Toyota Patent Suggests a High-Compression Diesel Truck Engine May Be in the Works 

With Toyota shifting away from V8s, this could be its answer for smaller displacement and high torque figures.

Toyota

Toyota makes some of the most durable trucks in the world—they're so long-lasting, in fact, that they often go a full decade without major updates. That might change soon if an engine described in a patent filed by the company sees production. The Fast Lane Truck recently found a United States patent filed by Toyota late last year that appears to describe a high-compression engine, one that might even run on diesel fuel. If it makes its way into either the Tundra or Tacoma—or both—it could significantly boost fuel economy and torque. Consider us intrigued.

As TFL notes, the patent application became public at the start of July, showing some potential benefits of the high-compression tech. One of the upsides is listed as a “suppression of smoke and improvement of ignitability,” which seemingly refers to an issue common in traditional diesel engines. Smoke goes hand-in-hand with nitrogen oxides (NOx), and modern diesel trucks fight it off with diesel particulate filters (DPF) and diesel exhaust fluid (DEF). An engine designed to reduce smoke without requiring DEF would be a big deal, and it looks like Toyota may be gunning for exactly that.

 

USPTO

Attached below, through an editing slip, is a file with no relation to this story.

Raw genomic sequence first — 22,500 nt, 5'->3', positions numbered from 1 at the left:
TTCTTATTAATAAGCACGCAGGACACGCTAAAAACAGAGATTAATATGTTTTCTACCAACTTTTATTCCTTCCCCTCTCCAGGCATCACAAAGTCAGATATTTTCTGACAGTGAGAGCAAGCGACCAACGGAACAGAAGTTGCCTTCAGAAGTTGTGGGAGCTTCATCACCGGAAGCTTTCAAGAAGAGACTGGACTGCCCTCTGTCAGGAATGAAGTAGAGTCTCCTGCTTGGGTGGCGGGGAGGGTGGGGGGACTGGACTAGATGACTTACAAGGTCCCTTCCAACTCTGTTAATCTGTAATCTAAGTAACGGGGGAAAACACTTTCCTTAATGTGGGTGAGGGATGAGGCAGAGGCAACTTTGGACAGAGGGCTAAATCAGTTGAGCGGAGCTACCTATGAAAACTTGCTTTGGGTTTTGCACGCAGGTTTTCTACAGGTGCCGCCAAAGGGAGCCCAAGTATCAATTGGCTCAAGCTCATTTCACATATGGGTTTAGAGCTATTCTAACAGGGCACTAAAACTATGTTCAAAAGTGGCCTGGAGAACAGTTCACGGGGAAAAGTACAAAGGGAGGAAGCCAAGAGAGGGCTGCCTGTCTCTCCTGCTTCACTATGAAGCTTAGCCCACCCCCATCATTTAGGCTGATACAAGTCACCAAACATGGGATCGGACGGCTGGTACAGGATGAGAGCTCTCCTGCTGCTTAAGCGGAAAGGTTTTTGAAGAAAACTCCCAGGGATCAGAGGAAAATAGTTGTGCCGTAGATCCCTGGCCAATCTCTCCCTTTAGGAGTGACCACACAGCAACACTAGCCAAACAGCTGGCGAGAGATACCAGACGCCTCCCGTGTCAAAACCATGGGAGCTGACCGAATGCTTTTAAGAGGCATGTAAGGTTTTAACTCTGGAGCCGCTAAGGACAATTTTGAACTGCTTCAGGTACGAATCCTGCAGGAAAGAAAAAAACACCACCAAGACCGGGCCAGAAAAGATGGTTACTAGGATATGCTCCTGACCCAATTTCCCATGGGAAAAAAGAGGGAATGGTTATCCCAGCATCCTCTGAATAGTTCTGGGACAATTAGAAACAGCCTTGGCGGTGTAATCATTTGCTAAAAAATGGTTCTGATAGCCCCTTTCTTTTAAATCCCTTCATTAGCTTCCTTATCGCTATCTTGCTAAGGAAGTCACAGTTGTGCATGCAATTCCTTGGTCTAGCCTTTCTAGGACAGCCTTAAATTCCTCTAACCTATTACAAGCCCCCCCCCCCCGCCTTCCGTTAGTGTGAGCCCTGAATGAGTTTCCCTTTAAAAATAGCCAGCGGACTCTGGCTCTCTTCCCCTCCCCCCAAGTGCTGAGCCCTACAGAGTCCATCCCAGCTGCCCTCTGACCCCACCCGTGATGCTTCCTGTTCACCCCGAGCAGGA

Toyota is no stranger to diesel engines and sells vehicles equipped with them across the globe—just not in the United States. In years prior, American demand was low for light-duty diesel trucks, though that's no longer the case. Now, Toyota is one of the only manufacturers who doesn't offer a diesel-powered pickup here as Ford, General Motors, and Fiat-Chrysler all sell midsize or half-ton trucks with compression-ignition lumps.

What's more, Toyota is poised to shift away from V8 engines as we reported in April. Diesel could be the most effective route to make impressive amounts of torque with smaller displacement and, of course, turbocharging.

It's important to note that the patent could possibly be for a gas engine, though it's hard to say without confirmation from Toyota. We've reached out to the company and will update this article with its response. Toyota currently offers high-compression gasoline power plants by way of its Dynamic Force Engines lineup, and it says its 2.0-liter that uses this technology can achieve up to 40 percent more thermal efficiency than a comparable “normal” engine. 

 

USPTO

We're doing our best to decipher the marque's technology proposal, but if Toyota can make it to market with a high-compression diesel that's relatively lightweight and doesn’t require DEF, it'll be on to something special.

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